There are now more than a million confirmed cases of infection by the virus that causes COVID-19. Worldwide, the mortality rate is 5.3%. Of course, there’s plenty or reason to believe that it’s less fatal, and that 5.3% ignores the many people around the world who likely have been infected but have not been confirmed (either because of false negative results or because of lack of testing). I spent some time crunching numbers this morning. Not because I think there’s anything that I can learn that others don’t know already, but because it keeps my mind from wandering and I like crunching numbers. In the same way, I’m sharing this number crunching here, not because I think anybody should read it, or take it as some real source of information, but because this site has been a faithful outlet for me to put my thoughts on paper. So here’s what I found.
I’ve been trying to get a handle on some of the death projections and where we stand. The President is now claiming that 100,000 dead will mean we did an “excellent job,” which makes me yell “fuck you” at my television (or iPad or laptop screen, wherever I might be watching when I hear that garbage). At this point, I’m not sure what to make of the numbers that we have, and I think it’s fair to be suspicious, but the numbers are all I have. For this exercise, I used the numbers from the now-famous website hosted by the Center for Systems Science and Engineering (Johns Hopkins University).
I looked at the number of cases per country, and calculated the current mortality rates, current recovery rates, and the rate of cases that do not yet have a known outcome. Not surprisingly, countries like South Korea, where there were early infections, and stringent measures to track and to contain the infections, have a high rate of cases with a known outcome. Specifically, of the 10,062 confirmed cases, 1.7% have died, 59.8 have recovered, and only 38.4% remain with an unknown outcome (conversely, 61.6% of the cases have a known outcome). As I’ve said before, there might be some obvious error that a first year epidemiology graduate student would see, but it seems reasonable to believe that countries with more known outcomes (meaning more people that have reached the end of the infection, one way or another) are closer to the end than those with fewer known outcomes. The United States is one of those with fewer known outcomes. Of our 257,773 cases reported (as of today), we have a 2.6% mortality rate which is lower than the global numbers, but we also only have a 3.6% recovery rate, which is considerably lower than the current global total of 21%. Indeed, 93.8% of our active cases do not have a known ending, suggesting that we’re just at the beginning. The hope, of course, is that most of the active cases will build the rate of recovered cases, but it’s frightening to have such a large percentage with unknown endings.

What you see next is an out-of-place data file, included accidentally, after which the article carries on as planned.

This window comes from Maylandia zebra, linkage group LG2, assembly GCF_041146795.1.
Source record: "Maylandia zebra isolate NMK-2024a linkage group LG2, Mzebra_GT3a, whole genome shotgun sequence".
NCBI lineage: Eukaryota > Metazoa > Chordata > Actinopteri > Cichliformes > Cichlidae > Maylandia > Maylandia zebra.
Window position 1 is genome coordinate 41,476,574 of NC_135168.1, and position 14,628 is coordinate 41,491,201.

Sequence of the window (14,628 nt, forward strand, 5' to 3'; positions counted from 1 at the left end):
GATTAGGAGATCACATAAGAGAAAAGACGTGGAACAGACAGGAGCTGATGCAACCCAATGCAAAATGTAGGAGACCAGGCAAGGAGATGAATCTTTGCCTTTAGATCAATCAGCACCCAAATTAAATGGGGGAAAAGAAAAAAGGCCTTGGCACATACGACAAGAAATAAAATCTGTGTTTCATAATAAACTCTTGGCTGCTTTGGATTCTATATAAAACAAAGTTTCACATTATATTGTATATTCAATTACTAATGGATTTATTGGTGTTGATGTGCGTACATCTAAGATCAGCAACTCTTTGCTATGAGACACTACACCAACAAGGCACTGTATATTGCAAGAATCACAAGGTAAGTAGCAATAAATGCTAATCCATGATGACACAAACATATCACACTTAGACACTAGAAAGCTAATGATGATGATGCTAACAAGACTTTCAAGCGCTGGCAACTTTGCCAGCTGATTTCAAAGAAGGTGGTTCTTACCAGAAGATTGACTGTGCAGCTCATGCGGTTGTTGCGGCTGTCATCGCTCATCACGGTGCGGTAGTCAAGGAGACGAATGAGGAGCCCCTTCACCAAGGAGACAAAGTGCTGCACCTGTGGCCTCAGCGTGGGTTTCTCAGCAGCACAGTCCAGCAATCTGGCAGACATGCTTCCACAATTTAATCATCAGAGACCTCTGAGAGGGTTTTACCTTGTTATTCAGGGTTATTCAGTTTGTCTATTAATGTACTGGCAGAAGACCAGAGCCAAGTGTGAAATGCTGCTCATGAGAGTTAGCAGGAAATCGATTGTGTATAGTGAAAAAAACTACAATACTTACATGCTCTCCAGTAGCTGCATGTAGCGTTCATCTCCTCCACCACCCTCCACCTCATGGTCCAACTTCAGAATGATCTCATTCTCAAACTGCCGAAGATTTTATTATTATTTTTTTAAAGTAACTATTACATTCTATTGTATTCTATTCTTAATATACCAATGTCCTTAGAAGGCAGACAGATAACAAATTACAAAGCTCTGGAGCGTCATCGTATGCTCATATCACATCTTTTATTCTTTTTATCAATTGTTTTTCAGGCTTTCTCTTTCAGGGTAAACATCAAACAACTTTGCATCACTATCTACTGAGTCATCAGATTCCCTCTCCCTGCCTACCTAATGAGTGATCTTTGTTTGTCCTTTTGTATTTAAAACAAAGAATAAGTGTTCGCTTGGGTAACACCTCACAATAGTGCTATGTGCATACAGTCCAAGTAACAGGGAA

I have no idea how this site will handle a table (especially in a mobile view), but here’s the table, only showing the top-20 countries (based on number of confirmed cases).
|Total confirmed||Total Deaths||Total Recovered||Mortality rate||Recovery Rate||Active cases||% with known outcome|